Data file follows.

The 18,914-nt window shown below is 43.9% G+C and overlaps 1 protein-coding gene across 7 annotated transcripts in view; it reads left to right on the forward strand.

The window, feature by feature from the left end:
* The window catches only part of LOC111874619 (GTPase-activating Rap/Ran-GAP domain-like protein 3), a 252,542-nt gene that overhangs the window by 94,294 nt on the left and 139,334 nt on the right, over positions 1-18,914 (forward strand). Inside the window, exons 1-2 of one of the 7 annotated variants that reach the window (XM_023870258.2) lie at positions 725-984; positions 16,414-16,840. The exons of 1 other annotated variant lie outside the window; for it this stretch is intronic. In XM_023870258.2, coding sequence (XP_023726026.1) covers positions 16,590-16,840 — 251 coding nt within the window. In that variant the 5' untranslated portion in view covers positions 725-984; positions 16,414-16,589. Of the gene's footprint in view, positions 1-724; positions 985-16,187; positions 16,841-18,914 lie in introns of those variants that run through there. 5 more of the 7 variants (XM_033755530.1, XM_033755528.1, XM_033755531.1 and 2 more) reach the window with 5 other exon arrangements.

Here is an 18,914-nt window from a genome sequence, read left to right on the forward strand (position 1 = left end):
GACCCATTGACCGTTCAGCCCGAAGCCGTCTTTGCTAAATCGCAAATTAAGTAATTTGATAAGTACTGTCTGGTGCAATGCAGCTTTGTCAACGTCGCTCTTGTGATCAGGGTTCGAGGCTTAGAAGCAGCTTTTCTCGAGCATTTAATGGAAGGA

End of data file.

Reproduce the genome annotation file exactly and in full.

The 18,914-nt window shown below is 43.9% G+C and overlaps 1 protein-coding gene across 7 annotated transcripts in view; it reads left to right on the forward strand.

The window, feature by feature from the left end:
* The window catches only part of LOC111874619 (GTPase-activating Rap/Ran-GAP domain-like protein 3), a 252,542-nt gene that overhangs the window by 94,294 nt on the left and 139,334 nt on the right, over positions 1-18,914 (forward strand). Inside the window, exons 1-2 of one of the 7 annotated variants that reach the window (XM_023870258.2) lie at positions 725-984; positions 16,414-16,840. The exons of 1 other annotated variant lie outside the window; for it this stretch is intronic. In XM_023870258.2, coding sequence (XP_023726026.1) covers positions 16,590-16,840 — 251 coding nt within the window. In that variant the 5' untranslated portion in view covers positions 725-984; positions 16,414-16,589. Of the gene's footprint in view, positions 1-724; positions 985-16,187; positions 16,841-18,914 lie in introns of those variants that run through there. 5 more of the 7 variants (XM_033755530.1, XM_033755528.1, XM_033755531.1 and 2 more) reach the window with 5 other exon arrangements.

Here is an 18,914-nt window from a genome sequence, read left to right on the forward strand (position 1 = left end):
GACCCATTGACCGTTCAGCCCGAAGCCGTCTTTGCTAAATCGCAAATTAAGTAATTTGATAAGTACTGTCTGGTGCAATGCAGCTTTGTCAACGTCGCTCTTGTGATCAGGGTTCGAGGCTTAGAAGCAGCTTTTCTCGAGCATTTAATGGAAGGA